Integration Of ASP-Specific Microwave-Accelerated Acid Hydrolysis into Proteomic Analyses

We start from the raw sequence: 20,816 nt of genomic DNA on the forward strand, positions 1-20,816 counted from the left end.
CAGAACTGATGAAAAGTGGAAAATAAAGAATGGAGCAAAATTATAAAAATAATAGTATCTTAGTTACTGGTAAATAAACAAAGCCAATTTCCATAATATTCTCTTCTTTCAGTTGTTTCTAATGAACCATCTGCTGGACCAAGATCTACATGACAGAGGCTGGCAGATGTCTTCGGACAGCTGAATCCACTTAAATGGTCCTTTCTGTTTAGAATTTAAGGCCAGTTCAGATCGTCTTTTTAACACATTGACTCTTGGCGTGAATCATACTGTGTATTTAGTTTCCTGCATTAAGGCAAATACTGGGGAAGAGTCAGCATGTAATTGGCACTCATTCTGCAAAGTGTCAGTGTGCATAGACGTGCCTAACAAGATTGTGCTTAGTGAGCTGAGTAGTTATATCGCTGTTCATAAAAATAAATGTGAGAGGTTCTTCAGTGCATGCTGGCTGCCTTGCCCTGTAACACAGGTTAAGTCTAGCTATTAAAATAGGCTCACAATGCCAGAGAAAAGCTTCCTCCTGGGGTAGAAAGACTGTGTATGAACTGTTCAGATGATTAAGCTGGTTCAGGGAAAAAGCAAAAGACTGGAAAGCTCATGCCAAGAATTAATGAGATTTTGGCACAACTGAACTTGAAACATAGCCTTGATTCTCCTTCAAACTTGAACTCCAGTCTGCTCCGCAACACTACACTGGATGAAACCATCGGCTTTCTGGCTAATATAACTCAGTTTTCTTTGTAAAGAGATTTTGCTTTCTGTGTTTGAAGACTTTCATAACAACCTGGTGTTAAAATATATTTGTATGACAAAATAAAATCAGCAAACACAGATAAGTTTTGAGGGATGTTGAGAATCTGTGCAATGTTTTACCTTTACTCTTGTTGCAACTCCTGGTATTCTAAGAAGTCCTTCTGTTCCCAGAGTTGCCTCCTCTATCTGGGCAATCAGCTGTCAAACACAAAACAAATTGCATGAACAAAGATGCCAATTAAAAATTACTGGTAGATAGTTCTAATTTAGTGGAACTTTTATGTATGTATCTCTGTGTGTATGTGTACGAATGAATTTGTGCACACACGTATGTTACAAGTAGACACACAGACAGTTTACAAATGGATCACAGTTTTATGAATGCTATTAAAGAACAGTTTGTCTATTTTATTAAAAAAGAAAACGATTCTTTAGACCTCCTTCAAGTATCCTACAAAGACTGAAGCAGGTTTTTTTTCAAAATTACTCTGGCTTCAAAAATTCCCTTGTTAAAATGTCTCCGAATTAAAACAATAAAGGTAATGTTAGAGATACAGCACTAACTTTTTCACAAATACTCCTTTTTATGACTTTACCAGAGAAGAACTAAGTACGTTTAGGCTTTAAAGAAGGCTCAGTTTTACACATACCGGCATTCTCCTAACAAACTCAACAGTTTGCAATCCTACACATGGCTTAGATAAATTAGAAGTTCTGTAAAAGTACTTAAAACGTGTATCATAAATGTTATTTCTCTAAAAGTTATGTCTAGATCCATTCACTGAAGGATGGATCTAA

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Presented in this work is a novel "bottom up" proteomics approach to protein identification and characterization that utilizes microwave-accelerated acid hydrolysis combined with mass spectrometric methods and bioinformatics. Results of this study demonstrate that this strategy is a robust alternative to residue specific enzymatic cleavage methods for generating peptides. Cleavage of proteins was shown to be site-specific at aspartate, as evaluated by matrix-assisted laser desorption ionization time of flight mass spectrometry and liquid chromatography tandem mass spectrometry. A bioinformatic analysis indicates that proteins will be cleaved at Asp to provide peptides that are longer than tryptic peptides, and which contain more basic residues, on average. The feasibility of this digestion method was first demonstrated on a pure protein standard, ovalbumin, and further developed for applications in rapid microorganism identification, and whole organelle processing. Digestion of ovalbumin and analysis by mass spectrometry provided ~80% sequence coverage. Bacillus spores, the RNA virus, bacteriophage MS2, and the DNA virus, human adenovirus type 5, were identifiable, based on the analysis digestion products generated by rapid digestion of protein biomarkers released by acid. Whole ribosomes isolated from Saccharomyces cervasiae were processed directly to peptides, which enabled identification of 58 of 79 ribosomal proteins by LC tandem mass spectrometry. Finally, this digestion method was shown to be compatible with a proteolytic 18O labeling strategy, which enables rapid relative quantitation of proteins.